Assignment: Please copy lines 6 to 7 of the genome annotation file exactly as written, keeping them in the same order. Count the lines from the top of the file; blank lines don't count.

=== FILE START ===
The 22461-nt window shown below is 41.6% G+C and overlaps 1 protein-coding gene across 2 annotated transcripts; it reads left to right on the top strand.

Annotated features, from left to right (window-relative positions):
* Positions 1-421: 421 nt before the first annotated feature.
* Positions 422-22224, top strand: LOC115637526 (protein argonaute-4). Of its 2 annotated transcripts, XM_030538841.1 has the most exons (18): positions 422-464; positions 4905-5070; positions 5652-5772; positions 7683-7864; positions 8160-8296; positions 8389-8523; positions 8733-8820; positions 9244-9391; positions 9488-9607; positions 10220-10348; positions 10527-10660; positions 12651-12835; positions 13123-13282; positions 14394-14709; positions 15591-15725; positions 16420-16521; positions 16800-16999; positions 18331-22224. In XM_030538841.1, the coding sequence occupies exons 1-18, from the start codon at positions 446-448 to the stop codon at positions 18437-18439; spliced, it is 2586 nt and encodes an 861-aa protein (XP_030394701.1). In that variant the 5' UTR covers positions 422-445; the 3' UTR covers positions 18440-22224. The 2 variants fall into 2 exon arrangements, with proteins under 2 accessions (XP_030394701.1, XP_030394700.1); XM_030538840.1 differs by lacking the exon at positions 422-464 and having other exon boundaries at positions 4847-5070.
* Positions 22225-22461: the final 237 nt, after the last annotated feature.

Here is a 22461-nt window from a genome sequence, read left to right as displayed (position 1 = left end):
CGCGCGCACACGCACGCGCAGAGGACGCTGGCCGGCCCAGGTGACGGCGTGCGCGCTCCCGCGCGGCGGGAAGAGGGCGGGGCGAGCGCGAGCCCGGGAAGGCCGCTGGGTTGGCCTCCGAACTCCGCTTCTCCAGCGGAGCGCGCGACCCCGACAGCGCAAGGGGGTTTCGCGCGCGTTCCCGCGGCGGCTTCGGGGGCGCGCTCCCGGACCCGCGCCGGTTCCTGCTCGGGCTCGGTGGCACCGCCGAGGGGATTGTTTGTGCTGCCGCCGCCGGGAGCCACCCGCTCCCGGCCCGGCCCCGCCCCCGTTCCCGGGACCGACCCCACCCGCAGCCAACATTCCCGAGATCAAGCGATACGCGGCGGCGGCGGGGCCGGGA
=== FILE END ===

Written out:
Here is a 22461-nt window from a genome sequence, read left to right as displayed (position 1 = left end):
CGCGCGCACACGCACGCGCAGAGGACGCTGGCCGGCCCAGGTGACGGCGTGCGCGCTCCCGCGCGGCGGGAAGAGGGCGGGGCGAGCGCGAGCCCGGGAAGGCCGCTGGGTTGGCCTCCGAACTCCGCTTCTCCAGCGGAGCGCGCGACCCCGACAGCGCAAGGGGGTTTCGCGCGCGTTCCCGCGGCGGCTTCGGGGGCGCGCTCCCGGACCCGCGCCGGTTCCTGCTCGGGCTCGGTGGCACCGCCGAGGGGATTGTTTGTGCTGCCGCCGCCGGGAGCCACCCGCTCCCGGCCCGGCCCCGCCCCCGTTCCCGGGACCGACCCCACCCGCAGCCAACATTCCCGAGATCAAGCGATACGCGGCGGCGGCGGGGCCGGGA